Lot 328: Valentine Cameron Prinsep (1838-1904)

Christie's

November 22, 2006
London, United Kingdom

More About this Item


Description: Sweet Repose
oil on canvas
25 x 30 in. (63.5 x 76.2 cm.)
Artist or Maker: Valentine Cameron Prinsep (1838-1904)
Exhibited: Possibly London, Grosvenor Gallery, 1885, no. 118 (as 'Dolce far Niente').
Provenance: E.S. Bond, Tamar House, Smethwick; his sale, Christie's, London, 19 November 1928, lot 37 (2 gns to Waters).
with Frost & Reed, London.
Anonymous sale [Frost & Reed]; Christie's, London, 6 July 1951, lot 151 (as 'Repose', 3 gns to Dent).
Notes: This idyllic portrayal of a girl sleeping in a hammock on a summer evening represents Prinsep at his most instinctive and best. A figurative painter who adapted to the cultural influences of his time, from Pre-Raphaelitism to neo-classicism, Prinsep excelled in the art of composition, gracefully articulating the human form, whether as a single entity or in a group. An outstanding example of the latter is his densely populated evocation of A Venetian Gaming House in the sixteenth century (Christie's, London, 24 November 2004, lot 37; £111,650).

Its saleroom provenance indicates that the present lot has long been known as Sweet Repose, but it also seems a likely candidate for Prinsep's unlocated Grosvenor Gallery exhibit of 1885: Dolce far Niente. The sophistication of the girl's dress, and her Japanese parasol, belong to the mid-1880s, an era of full-blown Aestheticism. The commercial proponent of the movement, Sir Arthur Lasenby Liberty, had expanded his Regent Street store in 1885; its 'Eastern Bazaar' was to equip a generation of painters with inspiration, from Dante Gabriel Rossetti to James McNeill Whistler.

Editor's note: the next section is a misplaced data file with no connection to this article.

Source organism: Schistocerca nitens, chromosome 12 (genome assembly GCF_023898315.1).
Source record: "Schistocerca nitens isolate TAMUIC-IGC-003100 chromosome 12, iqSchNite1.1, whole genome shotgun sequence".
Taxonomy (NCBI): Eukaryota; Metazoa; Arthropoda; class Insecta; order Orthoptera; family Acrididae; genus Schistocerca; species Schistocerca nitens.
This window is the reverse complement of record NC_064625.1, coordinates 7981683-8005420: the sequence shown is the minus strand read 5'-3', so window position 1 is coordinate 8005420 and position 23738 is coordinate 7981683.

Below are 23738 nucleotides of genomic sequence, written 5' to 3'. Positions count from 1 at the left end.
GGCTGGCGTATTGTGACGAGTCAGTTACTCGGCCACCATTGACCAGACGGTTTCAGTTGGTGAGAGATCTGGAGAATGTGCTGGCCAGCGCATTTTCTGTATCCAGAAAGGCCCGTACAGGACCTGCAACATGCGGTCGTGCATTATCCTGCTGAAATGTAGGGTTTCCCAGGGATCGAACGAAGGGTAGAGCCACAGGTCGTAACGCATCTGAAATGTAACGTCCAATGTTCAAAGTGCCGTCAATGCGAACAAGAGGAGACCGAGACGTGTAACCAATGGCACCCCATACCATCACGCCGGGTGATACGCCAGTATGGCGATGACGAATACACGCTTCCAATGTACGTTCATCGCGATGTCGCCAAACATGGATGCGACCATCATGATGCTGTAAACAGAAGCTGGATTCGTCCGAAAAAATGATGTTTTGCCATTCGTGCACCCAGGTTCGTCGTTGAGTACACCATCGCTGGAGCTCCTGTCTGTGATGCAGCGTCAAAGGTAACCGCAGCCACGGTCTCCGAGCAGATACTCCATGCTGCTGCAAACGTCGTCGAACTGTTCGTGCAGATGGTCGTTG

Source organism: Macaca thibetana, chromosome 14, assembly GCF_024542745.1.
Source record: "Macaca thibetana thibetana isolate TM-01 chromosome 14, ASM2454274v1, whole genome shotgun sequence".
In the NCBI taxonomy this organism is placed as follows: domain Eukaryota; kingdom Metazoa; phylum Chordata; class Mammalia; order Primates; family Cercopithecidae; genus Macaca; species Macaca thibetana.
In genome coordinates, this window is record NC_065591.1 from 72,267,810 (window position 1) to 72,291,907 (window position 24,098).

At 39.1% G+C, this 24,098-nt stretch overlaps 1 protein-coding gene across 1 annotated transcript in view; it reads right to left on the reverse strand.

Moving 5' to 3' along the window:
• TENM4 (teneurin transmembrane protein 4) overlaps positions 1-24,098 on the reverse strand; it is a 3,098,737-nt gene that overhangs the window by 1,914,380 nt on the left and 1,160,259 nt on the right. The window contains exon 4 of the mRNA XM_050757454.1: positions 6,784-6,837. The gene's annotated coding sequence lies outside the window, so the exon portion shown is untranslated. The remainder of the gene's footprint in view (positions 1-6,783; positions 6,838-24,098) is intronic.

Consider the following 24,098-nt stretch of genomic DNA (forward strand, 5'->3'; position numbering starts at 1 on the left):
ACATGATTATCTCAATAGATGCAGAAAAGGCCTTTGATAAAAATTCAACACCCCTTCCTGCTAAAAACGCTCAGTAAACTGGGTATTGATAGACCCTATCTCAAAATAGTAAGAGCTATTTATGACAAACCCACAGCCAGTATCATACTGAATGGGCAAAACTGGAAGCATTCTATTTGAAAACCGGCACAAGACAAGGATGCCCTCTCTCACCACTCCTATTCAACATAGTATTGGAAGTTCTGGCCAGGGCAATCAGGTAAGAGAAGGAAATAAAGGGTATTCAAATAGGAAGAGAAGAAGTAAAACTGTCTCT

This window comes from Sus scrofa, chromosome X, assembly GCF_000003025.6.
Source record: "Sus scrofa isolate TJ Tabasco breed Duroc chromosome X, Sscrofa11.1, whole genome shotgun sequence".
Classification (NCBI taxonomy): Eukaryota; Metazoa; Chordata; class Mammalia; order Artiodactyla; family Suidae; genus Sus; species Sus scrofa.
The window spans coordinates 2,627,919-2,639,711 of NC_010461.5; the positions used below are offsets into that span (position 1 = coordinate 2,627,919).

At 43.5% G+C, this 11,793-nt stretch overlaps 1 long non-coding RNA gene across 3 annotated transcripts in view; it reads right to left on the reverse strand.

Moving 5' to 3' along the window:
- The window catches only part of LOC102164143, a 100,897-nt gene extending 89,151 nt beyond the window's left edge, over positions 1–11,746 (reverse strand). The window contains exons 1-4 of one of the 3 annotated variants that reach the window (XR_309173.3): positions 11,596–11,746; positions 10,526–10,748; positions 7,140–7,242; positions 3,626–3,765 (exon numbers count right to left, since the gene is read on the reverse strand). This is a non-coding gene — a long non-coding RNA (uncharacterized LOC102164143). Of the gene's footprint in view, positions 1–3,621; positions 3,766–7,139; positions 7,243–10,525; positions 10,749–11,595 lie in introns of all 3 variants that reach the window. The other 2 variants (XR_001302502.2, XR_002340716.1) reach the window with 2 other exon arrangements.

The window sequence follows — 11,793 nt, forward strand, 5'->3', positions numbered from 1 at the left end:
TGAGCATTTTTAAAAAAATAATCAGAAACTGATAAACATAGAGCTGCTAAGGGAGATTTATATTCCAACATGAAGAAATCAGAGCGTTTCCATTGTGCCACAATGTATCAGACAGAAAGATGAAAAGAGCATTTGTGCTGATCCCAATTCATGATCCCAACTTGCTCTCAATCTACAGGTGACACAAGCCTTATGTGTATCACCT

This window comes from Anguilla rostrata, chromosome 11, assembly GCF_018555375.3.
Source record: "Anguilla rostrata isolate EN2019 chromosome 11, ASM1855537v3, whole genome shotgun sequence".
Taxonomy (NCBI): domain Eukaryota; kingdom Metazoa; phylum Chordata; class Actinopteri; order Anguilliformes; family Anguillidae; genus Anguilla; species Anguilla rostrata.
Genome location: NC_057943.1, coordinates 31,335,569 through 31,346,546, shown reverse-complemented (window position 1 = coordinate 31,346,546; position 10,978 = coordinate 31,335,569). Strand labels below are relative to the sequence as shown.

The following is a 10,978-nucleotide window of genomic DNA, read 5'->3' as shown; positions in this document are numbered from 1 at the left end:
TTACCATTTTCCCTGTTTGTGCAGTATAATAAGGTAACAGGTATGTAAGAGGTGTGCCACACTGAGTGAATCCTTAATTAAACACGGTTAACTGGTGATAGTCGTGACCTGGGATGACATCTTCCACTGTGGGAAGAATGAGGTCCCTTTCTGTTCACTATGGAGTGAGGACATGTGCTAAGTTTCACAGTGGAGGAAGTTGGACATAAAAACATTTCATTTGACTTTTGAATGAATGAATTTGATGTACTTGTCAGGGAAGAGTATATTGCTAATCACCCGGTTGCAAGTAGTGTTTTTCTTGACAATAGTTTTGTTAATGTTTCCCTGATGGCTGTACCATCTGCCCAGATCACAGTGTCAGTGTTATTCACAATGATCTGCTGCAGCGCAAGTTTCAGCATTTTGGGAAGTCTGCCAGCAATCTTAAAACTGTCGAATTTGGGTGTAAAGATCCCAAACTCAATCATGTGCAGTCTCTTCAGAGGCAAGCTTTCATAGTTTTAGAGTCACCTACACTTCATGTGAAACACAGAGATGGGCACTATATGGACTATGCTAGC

Prinsep himself was a member of the Holland Park Circle, who decorated their London villas in the Aesthetic taste. His affability and family connections - he was the son of Indian civil servant and Sara Pattle, one of the legendary Pattle sisters - placed him at the centre of bohemian society. He famously inspired the character Taffy in George Du Maurier's fictional account of the Parisian Vie de Bohème, Trilby (1894).

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Victorian & Traditionalist Pictures

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November 22, 2006, 12:00 AM GMT

London, United Kingdom